The person in question is Charles Councellor from Indiana, who is descended from the Thomas Concellor who lived at Bloomsbury. Chuck got in touch with us, not the other way around. He was unaware that his ancestor was Indian, but did tell us that the son of Thomas was shunned because he was "dark," after he moved to Indiana. He is justly proud of his Indian ancestry and has taken an interest in the community from which his forefathers emigrated. A nationwide awareness of their Delaware heritage has arisen among descendants of the Cheswold Native American community, in no small part a result of the reports we have generated for DelDOT.
Last October, Lenape from all over the country met in Vineland, New Jersey, and I spoke on their heritage. This April, the Lenape will gather in the Cheswold area, and again I will be a speaker on their history.
Page 129: Another e-mail on November 5th, '98, the Indian community throughout Delaware is totally intermarried. He also talks about how he was descended from a Cheswold community ancestor, Owen Seeney, but that is another story. That was back in '98. Ned now claims to be a member of that group.
Rhetoric again muddies the waters. We never intended to provide criteria for identifying modern people as Indians. I happen to descend from one of the progenitors of the local Lenape population, but I have never claimed to be an Indian. Instead, I am proud to point out that the Lenape have made me an honorary member of their tribal group. To me, this banter is all irrelevant to the historical narrative.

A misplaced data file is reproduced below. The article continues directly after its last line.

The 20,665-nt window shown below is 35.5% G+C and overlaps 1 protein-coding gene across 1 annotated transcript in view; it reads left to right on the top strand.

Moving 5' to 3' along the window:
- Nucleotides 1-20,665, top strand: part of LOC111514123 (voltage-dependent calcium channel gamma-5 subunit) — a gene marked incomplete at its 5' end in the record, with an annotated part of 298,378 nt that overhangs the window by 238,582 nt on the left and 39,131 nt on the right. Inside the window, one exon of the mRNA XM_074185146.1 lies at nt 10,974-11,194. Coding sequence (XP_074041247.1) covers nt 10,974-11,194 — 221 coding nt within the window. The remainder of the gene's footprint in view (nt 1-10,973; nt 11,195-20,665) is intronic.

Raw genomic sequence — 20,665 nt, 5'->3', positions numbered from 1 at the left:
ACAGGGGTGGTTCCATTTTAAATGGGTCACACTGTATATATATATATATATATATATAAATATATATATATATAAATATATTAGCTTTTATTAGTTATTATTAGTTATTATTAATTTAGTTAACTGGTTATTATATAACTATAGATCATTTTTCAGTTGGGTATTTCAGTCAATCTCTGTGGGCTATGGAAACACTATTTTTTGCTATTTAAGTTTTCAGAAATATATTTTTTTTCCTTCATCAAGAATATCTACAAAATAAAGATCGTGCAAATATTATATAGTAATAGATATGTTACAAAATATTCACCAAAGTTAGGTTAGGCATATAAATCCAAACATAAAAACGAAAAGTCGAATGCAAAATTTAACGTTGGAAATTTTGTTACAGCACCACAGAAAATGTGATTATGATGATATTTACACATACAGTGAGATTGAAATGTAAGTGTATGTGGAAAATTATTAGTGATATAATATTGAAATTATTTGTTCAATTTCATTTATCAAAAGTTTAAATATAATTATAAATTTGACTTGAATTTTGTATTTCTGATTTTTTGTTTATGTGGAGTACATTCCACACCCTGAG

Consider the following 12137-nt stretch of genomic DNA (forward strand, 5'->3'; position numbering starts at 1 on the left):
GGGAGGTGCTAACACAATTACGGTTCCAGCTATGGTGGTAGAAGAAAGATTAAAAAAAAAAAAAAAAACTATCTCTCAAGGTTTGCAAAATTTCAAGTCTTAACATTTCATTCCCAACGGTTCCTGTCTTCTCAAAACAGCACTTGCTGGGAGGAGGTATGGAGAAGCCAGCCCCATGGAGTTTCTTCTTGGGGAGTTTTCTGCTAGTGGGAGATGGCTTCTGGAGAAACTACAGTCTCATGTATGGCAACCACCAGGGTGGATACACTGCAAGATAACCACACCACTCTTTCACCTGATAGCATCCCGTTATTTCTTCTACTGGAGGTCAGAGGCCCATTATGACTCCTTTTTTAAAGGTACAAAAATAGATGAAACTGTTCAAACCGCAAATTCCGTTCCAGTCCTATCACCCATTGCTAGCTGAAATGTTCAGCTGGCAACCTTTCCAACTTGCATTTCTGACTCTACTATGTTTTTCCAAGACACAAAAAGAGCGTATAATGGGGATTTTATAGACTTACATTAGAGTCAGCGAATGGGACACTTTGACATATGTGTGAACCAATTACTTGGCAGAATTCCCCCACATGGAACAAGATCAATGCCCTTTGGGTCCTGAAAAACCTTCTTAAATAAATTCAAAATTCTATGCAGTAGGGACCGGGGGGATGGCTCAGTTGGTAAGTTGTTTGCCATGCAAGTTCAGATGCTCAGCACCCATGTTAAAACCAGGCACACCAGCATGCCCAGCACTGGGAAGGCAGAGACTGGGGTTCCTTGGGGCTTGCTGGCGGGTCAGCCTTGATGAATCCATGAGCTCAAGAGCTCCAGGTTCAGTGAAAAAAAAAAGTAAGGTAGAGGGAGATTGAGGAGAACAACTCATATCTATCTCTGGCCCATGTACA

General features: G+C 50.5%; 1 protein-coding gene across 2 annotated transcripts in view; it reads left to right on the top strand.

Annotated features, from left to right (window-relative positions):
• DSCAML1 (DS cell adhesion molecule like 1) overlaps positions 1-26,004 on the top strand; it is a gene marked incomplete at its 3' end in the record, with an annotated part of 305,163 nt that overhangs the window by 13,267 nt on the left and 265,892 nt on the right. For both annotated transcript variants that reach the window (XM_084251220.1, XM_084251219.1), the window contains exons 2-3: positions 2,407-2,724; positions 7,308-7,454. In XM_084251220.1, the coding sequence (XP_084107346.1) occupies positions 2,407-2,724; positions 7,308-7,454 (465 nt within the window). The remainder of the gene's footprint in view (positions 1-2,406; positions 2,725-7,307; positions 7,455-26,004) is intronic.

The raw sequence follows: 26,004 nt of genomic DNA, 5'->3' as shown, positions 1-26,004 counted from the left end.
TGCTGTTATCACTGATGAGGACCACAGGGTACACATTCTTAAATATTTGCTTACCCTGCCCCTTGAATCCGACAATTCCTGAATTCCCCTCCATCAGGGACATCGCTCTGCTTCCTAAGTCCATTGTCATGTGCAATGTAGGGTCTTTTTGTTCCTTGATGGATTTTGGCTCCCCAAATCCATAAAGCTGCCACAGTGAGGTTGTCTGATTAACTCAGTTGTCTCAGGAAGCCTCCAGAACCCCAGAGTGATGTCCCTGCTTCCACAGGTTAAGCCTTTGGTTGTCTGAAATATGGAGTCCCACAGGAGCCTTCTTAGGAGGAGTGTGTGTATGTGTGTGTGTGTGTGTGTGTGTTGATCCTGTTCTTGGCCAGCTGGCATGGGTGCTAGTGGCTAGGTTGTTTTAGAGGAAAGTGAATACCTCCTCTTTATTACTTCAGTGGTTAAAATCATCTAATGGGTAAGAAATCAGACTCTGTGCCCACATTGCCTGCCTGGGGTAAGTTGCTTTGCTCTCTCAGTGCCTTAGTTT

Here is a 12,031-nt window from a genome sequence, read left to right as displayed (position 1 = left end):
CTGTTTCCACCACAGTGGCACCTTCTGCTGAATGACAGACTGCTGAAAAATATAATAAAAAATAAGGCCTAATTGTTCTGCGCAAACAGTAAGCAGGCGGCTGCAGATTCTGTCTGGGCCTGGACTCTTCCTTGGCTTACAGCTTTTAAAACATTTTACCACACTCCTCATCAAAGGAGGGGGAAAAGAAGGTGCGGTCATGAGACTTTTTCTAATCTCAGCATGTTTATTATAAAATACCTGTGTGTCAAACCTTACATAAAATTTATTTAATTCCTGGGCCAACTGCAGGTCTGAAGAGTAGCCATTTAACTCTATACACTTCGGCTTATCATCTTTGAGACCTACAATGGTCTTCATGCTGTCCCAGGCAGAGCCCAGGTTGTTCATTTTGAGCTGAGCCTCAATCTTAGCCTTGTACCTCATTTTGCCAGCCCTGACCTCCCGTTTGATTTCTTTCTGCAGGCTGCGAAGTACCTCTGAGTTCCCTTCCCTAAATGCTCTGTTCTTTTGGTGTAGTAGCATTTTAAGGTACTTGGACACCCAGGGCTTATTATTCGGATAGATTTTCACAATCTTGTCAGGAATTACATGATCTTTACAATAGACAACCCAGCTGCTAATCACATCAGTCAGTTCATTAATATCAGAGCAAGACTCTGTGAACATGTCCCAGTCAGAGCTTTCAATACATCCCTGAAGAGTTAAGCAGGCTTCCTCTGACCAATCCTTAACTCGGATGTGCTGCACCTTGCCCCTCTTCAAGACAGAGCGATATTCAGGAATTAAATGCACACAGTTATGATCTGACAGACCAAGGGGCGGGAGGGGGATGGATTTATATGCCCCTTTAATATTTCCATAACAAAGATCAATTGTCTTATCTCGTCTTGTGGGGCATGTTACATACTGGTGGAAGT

Page 61: Judge George Purnell Fisher - judge. He says this as if he was the judge of the trial. Now, you expect a judge to be impartial and fair. That's why they are a judge.
George Purnell Fisher was the prosecutor in the case. He later became chief justice of the District of Columbia. We introduced him as "Judge George Purnell Fisher, who as a young man prosecuted Harman and Sockum ...". Where did we claim he was the judge in the trial? This kind of illogical statement is almost impossible to counter, especially when Charles Clark says:
Page 61: So he cites George Purnell Fisher's account in a newspaper in 1895 about the Lydia Clark trial. That's misleading. He wasn't a judge. He was the prosecuting attorney.
Yet again, Mr. Clark distorts our statements.
Judge Fisher's memoir is the only reliable source we have for the proceedings, and he was sympathetic to Sockum's cause and the other "Moor" people he evidently counted as his friends. Judge Fisher never put much credence in the Lydia Clark testimony, but as prosecutor he was obliged to use it. The other account is a mere docket entry, that tells almost nothing about what occurred. Some details, such as the allegation that Lydia Clark was "influenced" by threats from her white benefactor, came from Chief Russell Clark. All the to-do about the format of the court docket is sophistry, that has no bearing on what was said at the trial.